Beware of 'fake' grandkids calling for cash

To Her Credit columnist Sally Herigstad
Sally Herigstad is a certified public accountant and the author of "Help! I Can't Pay My Bills: Surviving a Financial Crisis" (St. Martin's Press, 2006). She writes "To Her Credit," a weekly reader Q&A column about issues involving women, credit and debt, for, and also wrote for MSN Money, and, and has guested on Martha Stewart Radio and other programs.

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Question for the expert

Dear To Her Credit,
I just got a call from my granddaughter. She says she's in Montreal and she's been in a car accident. Her credit card doesn't work in Canada. She asked me if I could send her $4,000 by Western Union so she can get her car fixed and get home. She promised to pay it back as soon as she can.

I asked her where her husband is, and she said he didn't come with her. She doesn't want to tell him she's been in an accident. When I asked if her parents knew about this, she said she doesn't want to tell them yet, either.

I said I don't have $4,000, but I would send her $1,000. She said that would be OK.

When I went to Wal-Mart to send the money, the clerk there got suspicious when she found out I was wiring money to Montreal. She says Montreal has a reputation for fraud, and she asked if I was absolutely sure it was my granddaughter who called. Come to think of it, I wasn't sure at first which granddaughter it was and she didn't volunteer her name. But I was embarrassed to ask my own granddaughter who she was.

So I came home without sending the money, and now I don't know what to do. If it's my granddaughter, I can't leave her stranded in Montreal. After all, I promised the money! If it's not her, I sure don't have that kind of money to send to crooks. What should I do? I have the phone number where she is waiting for the money. -- Marthaf

Answer for the expert

Dear Martha,
Here's your first clue: The person who called you says her credit card doesn't work in Canada. I've traveled to Canada and several other countries recently, and I have yet to find a country that isn't more than willing to take my credit card! This caller is really hoping you are naïve to think she can get away with that story.

Your next clue might be the character of your real granddaughters. Is it like them to travel in another country without telling their immediate families? Do they have a habit of calling you and asking for large chunks of money? (Let's hope not!)

Most young people now have cell phones. Have you tried calling and e-mailing your granddaughter? I'll bet you'll find her at home or at work, far from Montreal and unaware that you are worried about her. Here's why I'm so sure.

The clerk at Wal-Mart was right. Montreal has been the center of several money scams lately, including one called the Grandson Scam. It sounds exactly like the scenario you described. Hundreds of seniors have fallen for this scam that operated out of money transfer stores, and between them they lost over $3.5 million!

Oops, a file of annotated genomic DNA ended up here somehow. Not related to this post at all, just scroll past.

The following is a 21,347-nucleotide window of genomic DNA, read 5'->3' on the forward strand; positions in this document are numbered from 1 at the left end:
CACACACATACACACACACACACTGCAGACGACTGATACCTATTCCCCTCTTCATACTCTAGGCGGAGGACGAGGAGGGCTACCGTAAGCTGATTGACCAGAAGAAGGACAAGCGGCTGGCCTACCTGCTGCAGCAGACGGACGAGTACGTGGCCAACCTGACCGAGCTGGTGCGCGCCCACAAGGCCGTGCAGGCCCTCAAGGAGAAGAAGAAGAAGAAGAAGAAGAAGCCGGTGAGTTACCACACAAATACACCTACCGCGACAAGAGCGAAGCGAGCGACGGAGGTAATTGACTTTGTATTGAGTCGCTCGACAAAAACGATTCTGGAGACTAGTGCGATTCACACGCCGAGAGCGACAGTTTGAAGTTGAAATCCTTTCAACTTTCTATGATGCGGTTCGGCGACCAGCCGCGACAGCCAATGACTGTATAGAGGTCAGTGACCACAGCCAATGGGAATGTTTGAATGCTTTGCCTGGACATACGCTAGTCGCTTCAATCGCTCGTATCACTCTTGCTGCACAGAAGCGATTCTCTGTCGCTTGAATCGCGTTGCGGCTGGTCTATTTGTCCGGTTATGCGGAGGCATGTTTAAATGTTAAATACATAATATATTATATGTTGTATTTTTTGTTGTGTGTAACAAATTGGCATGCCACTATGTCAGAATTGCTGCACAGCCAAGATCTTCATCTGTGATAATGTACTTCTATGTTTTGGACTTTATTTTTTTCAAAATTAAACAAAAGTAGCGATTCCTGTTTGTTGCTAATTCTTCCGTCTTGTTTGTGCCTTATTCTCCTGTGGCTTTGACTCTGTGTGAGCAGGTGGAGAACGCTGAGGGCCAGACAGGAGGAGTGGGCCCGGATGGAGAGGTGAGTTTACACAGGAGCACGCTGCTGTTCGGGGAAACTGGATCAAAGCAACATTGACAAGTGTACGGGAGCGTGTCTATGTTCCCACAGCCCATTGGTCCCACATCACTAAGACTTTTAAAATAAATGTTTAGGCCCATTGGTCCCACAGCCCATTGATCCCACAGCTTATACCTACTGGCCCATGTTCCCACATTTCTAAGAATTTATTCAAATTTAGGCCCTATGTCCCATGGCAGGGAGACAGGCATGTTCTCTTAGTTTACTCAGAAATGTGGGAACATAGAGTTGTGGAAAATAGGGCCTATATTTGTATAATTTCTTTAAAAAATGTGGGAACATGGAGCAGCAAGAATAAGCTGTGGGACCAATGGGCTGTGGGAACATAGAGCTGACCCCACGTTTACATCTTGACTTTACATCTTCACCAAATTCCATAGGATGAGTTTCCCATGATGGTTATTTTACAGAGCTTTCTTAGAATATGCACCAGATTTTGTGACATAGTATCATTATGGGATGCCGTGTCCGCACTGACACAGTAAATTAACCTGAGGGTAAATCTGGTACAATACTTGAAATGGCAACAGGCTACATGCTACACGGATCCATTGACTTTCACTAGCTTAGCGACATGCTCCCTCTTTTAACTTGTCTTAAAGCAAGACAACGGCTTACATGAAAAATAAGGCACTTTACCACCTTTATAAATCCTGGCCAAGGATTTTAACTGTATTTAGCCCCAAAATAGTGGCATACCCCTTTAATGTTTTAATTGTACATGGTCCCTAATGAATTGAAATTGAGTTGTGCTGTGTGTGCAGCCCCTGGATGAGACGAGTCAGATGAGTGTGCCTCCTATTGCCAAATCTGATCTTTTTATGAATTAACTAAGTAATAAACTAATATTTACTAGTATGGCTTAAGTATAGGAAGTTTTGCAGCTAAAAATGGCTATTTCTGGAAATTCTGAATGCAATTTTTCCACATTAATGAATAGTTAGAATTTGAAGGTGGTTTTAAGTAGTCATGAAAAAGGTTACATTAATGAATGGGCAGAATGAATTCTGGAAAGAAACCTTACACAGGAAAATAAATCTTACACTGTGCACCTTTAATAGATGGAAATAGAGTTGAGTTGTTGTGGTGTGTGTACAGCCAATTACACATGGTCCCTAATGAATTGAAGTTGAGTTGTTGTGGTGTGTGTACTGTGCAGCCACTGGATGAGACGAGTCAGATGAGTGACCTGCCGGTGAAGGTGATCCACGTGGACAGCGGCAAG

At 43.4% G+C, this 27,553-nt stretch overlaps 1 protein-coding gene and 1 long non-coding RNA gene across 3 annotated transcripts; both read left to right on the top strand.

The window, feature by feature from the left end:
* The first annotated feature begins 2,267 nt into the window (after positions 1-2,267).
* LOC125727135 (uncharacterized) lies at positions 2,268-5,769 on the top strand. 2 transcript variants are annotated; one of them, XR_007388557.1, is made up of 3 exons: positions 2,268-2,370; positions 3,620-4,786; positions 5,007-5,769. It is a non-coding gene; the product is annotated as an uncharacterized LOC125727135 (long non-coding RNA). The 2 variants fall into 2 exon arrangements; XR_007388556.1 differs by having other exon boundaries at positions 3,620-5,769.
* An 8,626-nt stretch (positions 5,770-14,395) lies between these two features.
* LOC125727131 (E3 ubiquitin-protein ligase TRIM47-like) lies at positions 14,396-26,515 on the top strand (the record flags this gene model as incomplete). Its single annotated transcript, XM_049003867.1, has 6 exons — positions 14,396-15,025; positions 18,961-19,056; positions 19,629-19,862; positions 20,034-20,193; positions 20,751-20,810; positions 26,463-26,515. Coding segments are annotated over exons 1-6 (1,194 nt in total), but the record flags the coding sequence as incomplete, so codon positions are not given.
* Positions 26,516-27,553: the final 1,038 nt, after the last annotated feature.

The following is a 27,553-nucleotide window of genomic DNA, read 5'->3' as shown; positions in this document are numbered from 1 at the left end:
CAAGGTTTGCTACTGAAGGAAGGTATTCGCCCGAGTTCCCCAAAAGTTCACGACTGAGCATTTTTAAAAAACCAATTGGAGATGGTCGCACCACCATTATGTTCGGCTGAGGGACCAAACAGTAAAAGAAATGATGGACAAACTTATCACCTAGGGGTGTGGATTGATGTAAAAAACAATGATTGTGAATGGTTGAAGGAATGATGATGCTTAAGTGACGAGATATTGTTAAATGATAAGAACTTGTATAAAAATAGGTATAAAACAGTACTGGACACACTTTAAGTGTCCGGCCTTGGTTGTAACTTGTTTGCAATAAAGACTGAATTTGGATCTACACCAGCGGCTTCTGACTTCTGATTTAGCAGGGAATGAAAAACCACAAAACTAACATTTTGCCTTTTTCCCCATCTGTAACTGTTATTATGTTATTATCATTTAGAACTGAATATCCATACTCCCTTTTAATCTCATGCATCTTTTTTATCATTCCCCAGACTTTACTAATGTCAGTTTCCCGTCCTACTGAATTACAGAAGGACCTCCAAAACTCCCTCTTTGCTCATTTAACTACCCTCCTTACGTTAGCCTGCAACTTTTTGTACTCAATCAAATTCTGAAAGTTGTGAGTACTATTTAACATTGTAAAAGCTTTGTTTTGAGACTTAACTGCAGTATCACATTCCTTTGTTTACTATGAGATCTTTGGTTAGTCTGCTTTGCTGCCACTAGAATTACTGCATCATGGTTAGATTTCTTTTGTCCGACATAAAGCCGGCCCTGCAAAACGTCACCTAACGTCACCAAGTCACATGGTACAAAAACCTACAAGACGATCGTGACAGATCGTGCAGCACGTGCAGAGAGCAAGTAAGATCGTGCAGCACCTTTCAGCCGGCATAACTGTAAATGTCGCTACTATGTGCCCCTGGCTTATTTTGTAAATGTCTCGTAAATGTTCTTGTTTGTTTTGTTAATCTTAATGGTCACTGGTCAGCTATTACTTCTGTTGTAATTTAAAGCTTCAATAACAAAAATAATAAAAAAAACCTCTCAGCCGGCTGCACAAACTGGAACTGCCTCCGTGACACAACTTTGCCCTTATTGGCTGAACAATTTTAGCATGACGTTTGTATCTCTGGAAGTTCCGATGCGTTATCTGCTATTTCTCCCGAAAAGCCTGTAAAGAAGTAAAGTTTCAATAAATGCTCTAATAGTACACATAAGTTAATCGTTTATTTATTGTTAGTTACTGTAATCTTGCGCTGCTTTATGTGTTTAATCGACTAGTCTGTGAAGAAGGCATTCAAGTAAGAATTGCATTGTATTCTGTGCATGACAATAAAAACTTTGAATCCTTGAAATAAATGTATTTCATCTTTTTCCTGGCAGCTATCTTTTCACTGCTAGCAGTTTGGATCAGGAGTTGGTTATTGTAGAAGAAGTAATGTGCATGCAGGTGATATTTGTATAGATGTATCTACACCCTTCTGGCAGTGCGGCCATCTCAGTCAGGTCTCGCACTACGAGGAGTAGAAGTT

The authorities shut down one scam, but you can be sure another one is coming. The next fraudsters may try the same tack, or they'll think of something new. Here's how you can keep from getting scammed by phone:

  • Don't give personal information to anyone who calls you on the phone. I had someone purportedly from my bank call the other day. After we chatted about lowering my interest rate (that got my attention!), he asked for my account number. I thought since he called me, he should already have it. I asked if I could finish this business at a branch. "Oh, this is a telephone-only opportunity," he told me. I said, "No thanks, then."
  • If someone claims to be a friend or relative, be very sure it is them. Many voices sound similar on the phone. They may even use the right name and know a few other details -- it's amazing what you can find on the Internet! Ask a few questions only your friend or relative would know, such as the name of a pet or what kind of car you drive.
  • Beware of calls that play off people's sympathy or greed. According to the e-mails I receive, I win a lottery in the United Kingdom several times a week. I just have to send money for processing fees and I'll be rich! Sure...especially since I've never entered a lottery here or anywhere across the Atlantic. Many scams play off sympathy and greed at the same time, begging you to help a rich widow move her money into the country or telling some other sad story. Forget it. Nobody legitimate pays strangers to move money around.

I don't see any good reason to call the number in Montreal back, unless you want to give them a piece of your mind. They've probably called a hundred other numbers by now, hoping for an easier score.

If your real grandchildren do call you sometime with a genuine emergency, they won't feel bad if you ask a few identifying questions or request time to think about it before you send money. It's too bad we have to be suspicious nowadays. But by protecting yourselves from fraud, we'll have our money around when we do need it for ourselves and our families.

See related: Consumers cash in on credit card scam, New phone phishing scam on the rise, Credit card shaving: Scammers go low-tech with trick

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Updated: 01-23-2019